Palliative Care is the care of patients with a life-limiting illness. It aims to control pain, alleviate symptoms and enable the patient to have the best possible quality of life.
2. What is different about the hospice approach?
We are able to offer a high quality of care to patients, their families and carers. We have the time to give attention to individual needs and the expertise to offer specialist services.
We help patients and their families to make the most of living in the time that is left.
We bring an open, honest and sensitive approach to death and dying.
We work as part of a team with GP's, District Nurses and hospital staff and educate others to give high standards of care throughout the health service.
We offer emotional and spiritual support to families and carers before and after bereavement.
3. How much does Dorothy House charge for its services?
All our services are provided free of charge.
4. What types of illness does Dorothy House provide care for?
We provide care for patients with any condition which is life-limiting. Over 90% of our patients have cancer, but we also help patients with motor neurone disease and other neurological conditions, heart and lung disease and AIDS.
5. Does Dorothy House only help people who are dying?
We can provide care and advice from diagnosis to the final stages of a life-limiting illness.
6. Are there doctors at Dorothy House?
We have three consultant physicians, who work in the hospice, with community hospitals and nursing homes. They work closely with the primary health care team and may conduct home visits where appropriate.
7. How can I get referred to Dorothy House?
Patients can be referred to Dorothy House either by their GP, Community/District Nurse or by hospital staff. It is important that whoever makes the referral has the GP's agreement.
8. How long will I be able to stay in the Dorothy House In-Patient Unit?
Each patient's needs are assessed on an individual basis, the average length of stay is 7 days and the majority of patients return home to continue living as normal a life as possible
9. Are you able to do home visits at short notice?
When requested by the GP or District Nurse the Dorothy House Nurse Specialist can visit during normal working hours.
10. Where can I get advice and support at any time about pain relief, symptoms or anything else to do with my illness?
The Dorothy House 24-hour Helpline offers advice from nursing and medical staff and support to patients, families and carers 24 hours a day, 365 days a year. The number to ring is 01225 722999.
11. How can Dorothy House help patients who are being cared for at home?
For many of our patients it is really important to them to stay At Home wherever possible, so the majority of our services are carried out in the community, supporting patients, their carers and families.
12. What help can Dorothy House offer to families, friends and carers?
Coping with a life-limiting illness can be a deeply stressful experience for the whole family. We offer Emotional and Spiritual Support to patients, their families and carers, both during the illness and following bereavement. A proportion of beds in the In-patient Unit are reserved for respite care. Day Care is also an opportunity for carers to take a much-needed break. Our Bereavement Service offers ongoing bereavement support where needed.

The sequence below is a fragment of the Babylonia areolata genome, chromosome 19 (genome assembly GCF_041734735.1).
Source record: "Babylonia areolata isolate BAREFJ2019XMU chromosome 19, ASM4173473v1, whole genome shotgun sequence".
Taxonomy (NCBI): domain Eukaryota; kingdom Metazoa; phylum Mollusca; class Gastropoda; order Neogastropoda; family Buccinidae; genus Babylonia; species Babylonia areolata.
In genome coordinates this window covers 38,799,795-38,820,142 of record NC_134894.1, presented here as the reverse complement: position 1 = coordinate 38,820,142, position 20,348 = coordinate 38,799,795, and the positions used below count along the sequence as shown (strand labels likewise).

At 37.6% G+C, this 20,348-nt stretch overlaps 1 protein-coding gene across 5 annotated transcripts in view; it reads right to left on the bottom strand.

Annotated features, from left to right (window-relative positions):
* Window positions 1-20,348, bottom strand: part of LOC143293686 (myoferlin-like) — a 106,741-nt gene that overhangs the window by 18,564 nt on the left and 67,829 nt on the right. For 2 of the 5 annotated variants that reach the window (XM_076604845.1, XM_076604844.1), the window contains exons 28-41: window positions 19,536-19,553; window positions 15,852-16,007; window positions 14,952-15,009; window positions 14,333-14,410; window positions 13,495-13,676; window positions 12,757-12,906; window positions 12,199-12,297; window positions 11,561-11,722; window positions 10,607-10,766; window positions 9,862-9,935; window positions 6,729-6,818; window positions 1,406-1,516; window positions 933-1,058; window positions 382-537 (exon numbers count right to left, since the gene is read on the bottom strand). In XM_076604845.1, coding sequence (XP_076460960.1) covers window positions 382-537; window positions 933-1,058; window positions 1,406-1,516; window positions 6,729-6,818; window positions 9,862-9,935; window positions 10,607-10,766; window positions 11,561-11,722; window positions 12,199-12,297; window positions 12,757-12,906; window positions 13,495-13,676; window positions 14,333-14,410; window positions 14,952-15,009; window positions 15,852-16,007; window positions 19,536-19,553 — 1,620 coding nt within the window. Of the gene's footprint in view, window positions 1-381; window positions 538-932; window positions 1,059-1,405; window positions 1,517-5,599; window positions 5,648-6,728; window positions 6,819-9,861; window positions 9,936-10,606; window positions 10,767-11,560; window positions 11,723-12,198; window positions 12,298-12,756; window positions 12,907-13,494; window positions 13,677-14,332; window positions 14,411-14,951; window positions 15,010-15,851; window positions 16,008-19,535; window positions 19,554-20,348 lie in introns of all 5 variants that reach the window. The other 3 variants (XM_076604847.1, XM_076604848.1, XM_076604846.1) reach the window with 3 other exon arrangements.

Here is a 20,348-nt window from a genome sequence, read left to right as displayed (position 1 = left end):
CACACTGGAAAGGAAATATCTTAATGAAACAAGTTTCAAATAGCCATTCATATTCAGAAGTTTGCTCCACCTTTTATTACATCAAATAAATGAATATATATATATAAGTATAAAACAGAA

13. How can I get referred to Day Care?
Referral to Day Care is usually via the Dorothy House Nurse Specialists or the patient's GP. A member of our Day Care staff will then carry out a home visit to explain what is involved and carry out a more detailed assessment.
14. What is the difference between a Marie Curie Nurse and a Macmillan Nurse?
Marie Curie nurses are nurses who provide practical nursing care at night to patients with cancer, generally in the later stages of illness, to enable them to stay at home where possible.
Macmillan Nurses (or Nurse Specialists) are Registered Nurses with specialist training and knowledge of palliative care. They offer specialist advice and support to patients and their families and are able to help with adjustment to the changes which illness can bring.
15. What is the difference between a Nurse Specialist and a Macmillan Nurse?
Dorothy House Nurse Specialists were previously known as Macmillan Nurses and have an identical role. The name was changed for practical and financial reasons, as many donations intended for Dorothy House were made out to Macmillan Cancer Care, which does not fund this service in the area we serve.
16. What support is available for patients with cancer?
Support and Advice is available from a number of local and national groups and organisations. These range from small local self-help groups to helplines of national organisations
17. What financial help is available to people with life-limiting illness?
There are a number of Welfare Benefits to which people with a life-limiting illness may be entitled. These include Attendance Allowance (for people over the age of 65), Disability Living Allowance (for younger people) and others.
18. What support is available for children facing bereavement?
Children and young people may have particular needs following bereavement. We provide advice and support to parents and schools and hope to extend our service for children and young people pending a recent application for funding. Please contact the Dorothy House Social Worker for further information.
Cruse Bereavement Care offers free help and support to all bereaved people, including groups for children and young people.
19. Have you any other questions that have not been answered here?
Please phone 01225 722988 and someone will help with your query